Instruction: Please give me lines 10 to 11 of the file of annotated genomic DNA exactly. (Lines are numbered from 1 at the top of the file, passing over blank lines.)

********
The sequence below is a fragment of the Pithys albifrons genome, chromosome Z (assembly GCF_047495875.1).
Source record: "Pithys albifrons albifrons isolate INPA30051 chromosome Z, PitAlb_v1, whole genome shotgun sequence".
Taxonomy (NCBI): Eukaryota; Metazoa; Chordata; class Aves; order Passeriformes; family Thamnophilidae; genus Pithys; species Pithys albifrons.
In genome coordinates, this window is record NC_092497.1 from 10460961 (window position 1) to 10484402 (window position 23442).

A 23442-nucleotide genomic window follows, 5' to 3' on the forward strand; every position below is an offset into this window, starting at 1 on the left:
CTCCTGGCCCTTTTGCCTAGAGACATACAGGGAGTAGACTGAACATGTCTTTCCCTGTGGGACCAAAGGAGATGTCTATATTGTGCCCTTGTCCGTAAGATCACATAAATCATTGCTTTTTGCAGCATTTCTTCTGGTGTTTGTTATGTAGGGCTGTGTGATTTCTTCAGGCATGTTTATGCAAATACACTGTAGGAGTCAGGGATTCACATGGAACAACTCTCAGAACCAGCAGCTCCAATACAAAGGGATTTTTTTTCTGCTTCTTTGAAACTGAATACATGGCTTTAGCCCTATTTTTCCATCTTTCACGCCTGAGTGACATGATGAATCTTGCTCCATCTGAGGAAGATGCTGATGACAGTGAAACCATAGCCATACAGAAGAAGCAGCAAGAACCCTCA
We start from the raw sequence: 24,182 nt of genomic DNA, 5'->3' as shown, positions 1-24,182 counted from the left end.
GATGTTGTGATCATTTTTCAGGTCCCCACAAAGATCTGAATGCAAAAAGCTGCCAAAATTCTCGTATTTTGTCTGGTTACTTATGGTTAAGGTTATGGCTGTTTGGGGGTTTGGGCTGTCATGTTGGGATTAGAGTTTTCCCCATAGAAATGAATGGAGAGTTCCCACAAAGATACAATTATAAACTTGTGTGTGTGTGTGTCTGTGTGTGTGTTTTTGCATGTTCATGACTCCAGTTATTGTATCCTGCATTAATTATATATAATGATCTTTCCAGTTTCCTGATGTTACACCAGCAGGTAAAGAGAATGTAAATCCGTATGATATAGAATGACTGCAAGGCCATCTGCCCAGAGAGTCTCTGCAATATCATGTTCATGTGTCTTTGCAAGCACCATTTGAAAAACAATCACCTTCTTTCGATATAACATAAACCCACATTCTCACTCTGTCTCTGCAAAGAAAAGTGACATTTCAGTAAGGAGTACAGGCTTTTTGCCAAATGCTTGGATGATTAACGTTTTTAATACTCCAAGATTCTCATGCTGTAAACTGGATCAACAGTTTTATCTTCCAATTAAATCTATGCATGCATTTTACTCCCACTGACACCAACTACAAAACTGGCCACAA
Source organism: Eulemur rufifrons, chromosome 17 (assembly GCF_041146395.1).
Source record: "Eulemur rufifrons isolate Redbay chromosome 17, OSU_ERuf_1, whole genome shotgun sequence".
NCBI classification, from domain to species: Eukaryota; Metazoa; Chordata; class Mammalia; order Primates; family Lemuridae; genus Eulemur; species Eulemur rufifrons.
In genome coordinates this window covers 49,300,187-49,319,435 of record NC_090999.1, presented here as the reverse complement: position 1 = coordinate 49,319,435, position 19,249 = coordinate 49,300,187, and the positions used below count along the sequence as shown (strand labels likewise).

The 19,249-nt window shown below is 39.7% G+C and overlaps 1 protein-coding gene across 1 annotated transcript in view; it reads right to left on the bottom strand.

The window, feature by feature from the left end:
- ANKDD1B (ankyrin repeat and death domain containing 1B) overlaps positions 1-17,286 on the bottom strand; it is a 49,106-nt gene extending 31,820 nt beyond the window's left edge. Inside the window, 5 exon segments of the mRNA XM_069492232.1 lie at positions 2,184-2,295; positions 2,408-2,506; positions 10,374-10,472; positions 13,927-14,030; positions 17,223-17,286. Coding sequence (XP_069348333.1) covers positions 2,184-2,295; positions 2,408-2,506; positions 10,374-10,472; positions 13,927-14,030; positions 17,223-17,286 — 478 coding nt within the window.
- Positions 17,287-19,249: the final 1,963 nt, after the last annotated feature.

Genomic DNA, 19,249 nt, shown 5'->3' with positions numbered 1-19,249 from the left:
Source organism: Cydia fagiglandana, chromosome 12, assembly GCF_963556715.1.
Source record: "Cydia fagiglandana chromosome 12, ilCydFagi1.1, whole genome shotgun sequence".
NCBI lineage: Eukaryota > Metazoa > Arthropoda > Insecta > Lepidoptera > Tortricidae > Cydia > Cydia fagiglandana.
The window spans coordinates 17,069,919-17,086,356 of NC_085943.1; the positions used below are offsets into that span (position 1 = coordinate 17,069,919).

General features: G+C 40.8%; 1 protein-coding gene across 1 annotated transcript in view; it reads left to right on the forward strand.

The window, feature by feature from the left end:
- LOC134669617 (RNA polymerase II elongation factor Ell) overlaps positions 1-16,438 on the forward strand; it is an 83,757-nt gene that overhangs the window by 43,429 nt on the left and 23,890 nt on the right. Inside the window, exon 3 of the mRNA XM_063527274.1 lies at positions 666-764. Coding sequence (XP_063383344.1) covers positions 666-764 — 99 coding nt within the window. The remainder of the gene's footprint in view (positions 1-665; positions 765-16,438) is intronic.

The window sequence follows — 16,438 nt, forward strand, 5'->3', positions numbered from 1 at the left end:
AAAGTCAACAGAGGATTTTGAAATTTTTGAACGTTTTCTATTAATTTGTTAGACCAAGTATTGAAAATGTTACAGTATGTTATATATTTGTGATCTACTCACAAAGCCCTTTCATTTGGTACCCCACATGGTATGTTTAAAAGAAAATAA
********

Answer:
Source record: "Eulemur rufifrons isolate Redbay chromosome 17, OSU_ERuf_1, whole genome shotgun sequence".
NCBI classification, from domain to species: Eukaryota; Metazoa; Chordata; class Mammalia; order Primates; family Lemuridae; genus Eulemur; species Eulemur rufifrons.